Scientists have discovered clues that leading COVID-19 vaccines may offer long-lasting protection that could diminish the need for regular booster shots. That said, they cautioned that more research is required to confirm this and that virus mutations are still a cause for concern.
Critical studies are underway and evidence is pointing to the fact that immunity from vaccines like Moderna and Pfizer does not depend solely on antibodies that reduce over time. Instead, the body develops overlapping layers of protection that help serve as a backup.
Moderna and Pfizer have fueled questions about booster shots by estimating that people may require yearly shots, just like annual flu vaccinations, and that they are currently working to have some ready by fall. However, vaccine companies do not decide when booster shots will get used – that is up to the health authority in each country.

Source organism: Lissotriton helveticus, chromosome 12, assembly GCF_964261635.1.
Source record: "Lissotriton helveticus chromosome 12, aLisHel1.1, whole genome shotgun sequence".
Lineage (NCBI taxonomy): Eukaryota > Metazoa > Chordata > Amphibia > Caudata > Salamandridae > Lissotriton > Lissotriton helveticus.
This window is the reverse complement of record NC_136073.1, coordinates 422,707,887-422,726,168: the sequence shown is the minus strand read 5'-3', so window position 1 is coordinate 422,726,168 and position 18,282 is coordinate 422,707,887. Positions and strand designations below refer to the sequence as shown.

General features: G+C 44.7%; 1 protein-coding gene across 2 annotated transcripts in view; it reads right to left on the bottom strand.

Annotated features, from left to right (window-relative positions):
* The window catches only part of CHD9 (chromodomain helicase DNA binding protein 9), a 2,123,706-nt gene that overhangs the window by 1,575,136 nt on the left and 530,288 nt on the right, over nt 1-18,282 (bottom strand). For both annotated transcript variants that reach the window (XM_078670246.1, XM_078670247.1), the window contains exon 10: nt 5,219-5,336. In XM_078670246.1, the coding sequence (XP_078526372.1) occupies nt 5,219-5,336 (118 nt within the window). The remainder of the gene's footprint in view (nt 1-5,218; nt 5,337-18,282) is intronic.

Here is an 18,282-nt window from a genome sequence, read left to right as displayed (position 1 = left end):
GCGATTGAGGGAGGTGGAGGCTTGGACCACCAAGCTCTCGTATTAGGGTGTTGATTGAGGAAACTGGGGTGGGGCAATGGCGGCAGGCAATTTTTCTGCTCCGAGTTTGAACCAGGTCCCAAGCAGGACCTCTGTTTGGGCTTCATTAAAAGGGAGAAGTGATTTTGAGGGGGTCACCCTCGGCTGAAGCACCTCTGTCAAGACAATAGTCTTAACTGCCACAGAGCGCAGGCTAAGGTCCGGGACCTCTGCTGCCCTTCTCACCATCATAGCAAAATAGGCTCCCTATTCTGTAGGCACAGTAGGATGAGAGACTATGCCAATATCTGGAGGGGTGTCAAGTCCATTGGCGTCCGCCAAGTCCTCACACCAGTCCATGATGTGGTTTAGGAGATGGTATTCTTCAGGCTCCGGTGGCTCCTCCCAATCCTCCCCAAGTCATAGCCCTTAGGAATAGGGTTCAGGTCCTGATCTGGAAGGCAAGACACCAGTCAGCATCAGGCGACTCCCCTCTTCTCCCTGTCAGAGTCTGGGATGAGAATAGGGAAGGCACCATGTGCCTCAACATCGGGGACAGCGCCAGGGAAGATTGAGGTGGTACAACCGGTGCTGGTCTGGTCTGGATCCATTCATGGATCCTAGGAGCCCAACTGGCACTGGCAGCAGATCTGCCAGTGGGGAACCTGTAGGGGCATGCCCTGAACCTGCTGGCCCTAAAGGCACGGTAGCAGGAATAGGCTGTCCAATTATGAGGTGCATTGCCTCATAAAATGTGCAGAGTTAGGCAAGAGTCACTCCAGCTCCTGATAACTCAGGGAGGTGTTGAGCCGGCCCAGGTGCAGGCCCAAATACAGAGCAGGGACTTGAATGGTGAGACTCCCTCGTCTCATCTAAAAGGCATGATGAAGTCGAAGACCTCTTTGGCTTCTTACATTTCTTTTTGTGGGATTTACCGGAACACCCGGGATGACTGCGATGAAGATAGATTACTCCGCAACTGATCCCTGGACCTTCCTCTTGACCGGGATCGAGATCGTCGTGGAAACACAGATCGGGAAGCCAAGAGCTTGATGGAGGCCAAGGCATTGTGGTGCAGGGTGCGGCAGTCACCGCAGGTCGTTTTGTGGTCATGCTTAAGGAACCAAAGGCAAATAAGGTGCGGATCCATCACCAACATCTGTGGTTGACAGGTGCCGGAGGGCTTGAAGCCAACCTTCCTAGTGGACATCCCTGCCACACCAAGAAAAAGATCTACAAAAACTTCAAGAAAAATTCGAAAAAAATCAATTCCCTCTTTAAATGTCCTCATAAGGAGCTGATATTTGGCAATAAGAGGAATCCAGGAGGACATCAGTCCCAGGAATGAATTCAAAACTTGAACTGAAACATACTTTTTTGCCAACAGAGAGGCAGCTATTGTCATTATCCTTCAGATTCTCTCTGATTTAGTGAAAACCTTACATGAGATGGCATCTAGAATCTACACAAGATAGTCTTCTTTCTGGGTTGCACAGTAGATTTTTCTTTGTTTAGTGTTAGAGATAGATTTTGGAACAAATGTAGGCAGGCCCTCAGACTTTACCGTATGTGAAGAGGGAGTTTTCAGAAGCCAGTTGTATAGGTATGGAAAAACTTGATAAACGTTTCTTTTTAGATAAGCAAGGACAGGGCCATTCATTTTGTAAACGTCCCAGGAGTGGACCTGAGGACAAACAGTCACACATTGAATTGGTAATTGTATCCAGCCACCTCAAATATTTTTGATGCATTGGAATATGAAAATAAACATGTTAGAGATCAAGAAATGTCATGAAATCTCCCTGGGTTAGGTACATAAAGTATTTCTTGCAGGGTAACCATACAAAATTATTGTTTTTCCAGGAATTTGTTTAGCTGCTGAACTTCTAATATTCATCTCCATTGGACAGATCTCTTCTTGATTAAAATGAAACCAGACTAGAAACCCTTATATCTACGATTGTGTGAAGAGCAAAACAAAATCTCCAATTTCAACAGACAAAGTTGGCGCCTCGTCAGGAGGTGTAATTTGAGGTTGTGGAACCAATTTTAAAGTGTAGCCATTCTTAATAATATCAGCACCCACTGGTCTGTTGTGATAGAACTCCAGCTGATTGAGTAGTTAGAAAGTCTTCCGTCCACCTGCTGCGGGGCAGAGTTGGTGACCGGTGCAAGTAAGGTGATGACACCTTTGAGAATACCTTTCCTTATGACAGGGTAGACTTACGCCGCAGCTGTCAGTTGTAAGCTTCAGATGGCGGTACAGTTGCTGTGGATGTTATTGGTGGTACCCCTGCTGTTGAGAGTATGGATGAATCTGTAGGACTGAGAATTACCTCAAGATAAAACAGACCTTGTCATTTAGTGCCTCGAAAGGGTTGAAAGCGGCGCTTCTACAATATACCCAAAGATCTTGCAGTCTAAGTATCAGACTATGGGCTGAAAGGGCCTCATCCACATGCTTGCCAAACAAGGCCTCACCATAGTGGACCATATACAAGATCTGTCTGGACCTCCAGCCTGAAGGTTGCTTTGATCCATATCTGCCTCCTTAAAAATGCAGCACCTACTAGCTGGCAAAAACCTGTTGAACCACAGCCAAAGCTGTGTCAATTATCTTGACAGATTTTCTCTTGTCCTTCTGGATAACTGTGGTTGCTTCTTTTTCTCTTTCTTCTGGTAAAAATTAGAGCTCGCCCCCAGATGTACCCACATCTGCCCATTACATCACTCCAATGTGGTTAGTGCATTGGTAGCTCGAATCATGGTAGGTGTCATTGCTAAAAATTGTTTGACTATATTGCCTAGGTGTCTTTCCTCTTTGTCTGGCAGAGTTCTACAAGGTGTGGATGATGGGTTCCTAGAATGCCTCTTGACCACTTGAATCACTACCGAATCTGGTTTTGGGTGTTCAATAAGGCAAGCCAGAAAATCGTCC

Other experts have weighed in on this and said booster shots may only be required once every few years. Dr. Paul Offit, who works as a vaccine specialist at the Children’s Hospital of Philadelphia, said, “I would be surprised if we actually needed a yearly booster shot.”
John Wherry, an immunologist at the University of Pennsylvania, said “I’m pretty optimistic. I wouldn’t rule out the need for boosters, but the immune response so far looks actually quite impressive.”
Antibodies that start forming after getting both COVID-19 vaccine doses or natural infection start to lower naturally, but there is evidence that those levels continue to remain strong for a number of months after one’s mRNA vaccination. For now, these vaccines also seem to be effective against troublesome virus mutants.
Dr. Anthony Fauci, however, told a Senate Subcommittee in the recent past that vaccine protection is not infinite. “I would imagine we will need, at some time, a booster,” Fauci said. “What we’re figuring out right now is what that interval is going to be.”